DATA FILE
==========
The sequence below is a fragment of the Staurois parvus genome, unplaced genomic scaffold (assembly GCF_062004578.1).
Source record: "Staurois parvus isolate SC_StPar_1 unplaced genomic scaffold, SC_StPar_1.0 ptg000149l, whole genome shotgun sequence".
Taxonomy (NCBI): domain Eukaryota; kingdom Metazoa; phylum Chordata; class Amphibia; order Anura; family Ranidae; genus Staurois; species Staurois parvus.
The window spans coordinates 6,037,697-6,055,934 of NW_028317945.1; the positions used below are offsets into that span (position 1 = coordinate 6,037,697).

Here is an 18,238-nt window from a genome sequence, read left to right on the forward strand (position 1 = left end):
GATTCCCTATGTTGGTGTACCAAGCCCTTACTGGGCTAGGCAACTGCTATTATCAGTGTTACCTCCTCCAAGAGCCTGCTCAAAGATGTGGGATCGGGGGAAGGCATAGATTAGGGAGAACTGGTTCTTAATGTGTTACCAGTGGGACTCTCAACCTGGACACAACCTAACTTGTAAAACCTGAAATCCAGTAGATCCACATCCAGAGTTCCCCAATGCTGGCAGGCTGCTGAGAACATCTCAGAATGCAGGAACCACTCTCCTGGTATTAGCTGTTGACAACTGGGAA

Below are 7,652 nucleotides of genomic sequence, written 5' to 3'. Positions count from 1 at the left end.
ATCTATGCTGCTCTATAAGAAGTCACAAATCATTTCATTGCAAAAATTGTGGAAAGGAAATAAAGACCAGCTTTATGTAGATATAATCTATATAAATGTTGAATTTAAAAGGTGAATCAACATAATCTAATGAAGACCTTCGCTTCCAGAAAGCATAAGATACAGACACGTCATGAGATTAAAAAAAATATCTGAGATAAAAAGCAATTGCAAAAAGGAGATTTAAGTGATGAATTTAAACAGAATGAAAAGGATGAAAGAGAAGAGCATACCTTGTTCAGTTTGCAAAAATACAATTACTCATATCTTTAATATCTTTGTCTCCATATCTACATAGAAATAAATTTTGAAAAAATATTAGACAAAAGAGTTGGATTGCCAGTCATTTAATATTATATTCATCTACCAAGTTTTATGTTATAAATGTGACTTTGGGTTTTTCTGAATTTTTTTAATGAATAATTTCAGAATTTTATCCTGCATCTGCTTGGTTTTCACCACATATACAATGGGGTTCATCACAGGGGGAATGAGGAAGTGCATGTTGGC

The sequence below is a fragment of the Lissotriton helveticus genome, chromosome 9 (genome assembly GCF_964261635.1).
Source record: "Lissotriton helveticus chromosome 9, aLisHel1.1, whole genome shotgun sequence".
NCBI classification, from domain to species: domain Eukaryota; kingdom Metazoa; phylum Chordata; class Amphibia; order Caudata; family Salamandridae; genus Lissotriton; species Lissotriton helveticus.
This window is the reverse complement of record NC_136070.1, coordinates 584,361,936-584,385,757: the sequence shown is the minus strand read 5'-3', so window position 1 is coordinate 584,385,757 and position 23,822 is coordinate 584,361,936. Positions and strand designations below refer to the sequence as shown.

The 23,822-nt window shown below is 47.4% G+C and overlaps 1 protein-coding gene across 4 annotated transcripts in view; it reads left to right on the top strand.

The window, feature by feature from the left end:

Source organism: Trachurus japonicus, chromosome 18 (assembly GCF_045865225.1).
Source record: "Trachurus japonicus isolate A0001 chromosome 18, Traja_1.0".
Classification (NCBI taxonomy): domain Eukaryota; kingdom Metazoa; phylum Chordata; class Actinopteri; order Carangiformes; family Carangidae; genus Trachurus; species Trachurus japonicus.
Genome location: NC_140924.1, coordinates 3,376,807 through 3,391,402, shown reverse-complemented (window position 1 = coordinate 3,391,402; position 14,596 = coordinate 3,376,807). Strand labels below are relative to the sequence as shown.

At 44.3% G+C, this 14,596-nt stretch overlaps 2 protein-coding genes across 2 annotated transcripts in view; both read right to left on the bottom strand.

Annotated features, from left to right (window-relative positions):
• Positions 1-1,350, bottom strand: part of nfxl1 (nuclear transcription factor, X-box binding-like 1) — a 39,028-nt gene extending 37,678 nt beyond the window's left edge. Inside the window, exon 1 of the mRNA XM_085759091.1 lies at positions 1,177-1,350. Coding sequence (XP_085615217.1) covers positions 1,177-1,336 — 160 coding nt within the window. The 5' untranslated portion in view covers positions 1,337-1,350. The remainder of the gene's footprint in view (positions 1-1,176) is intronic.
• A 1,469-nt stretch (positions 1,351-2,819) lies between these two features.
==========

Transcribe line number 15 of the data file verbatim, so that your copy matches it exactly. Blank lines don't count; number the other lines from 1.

Source organism: Trachurus japonicus, chromosome 18 (assembly GCF_045865225.1).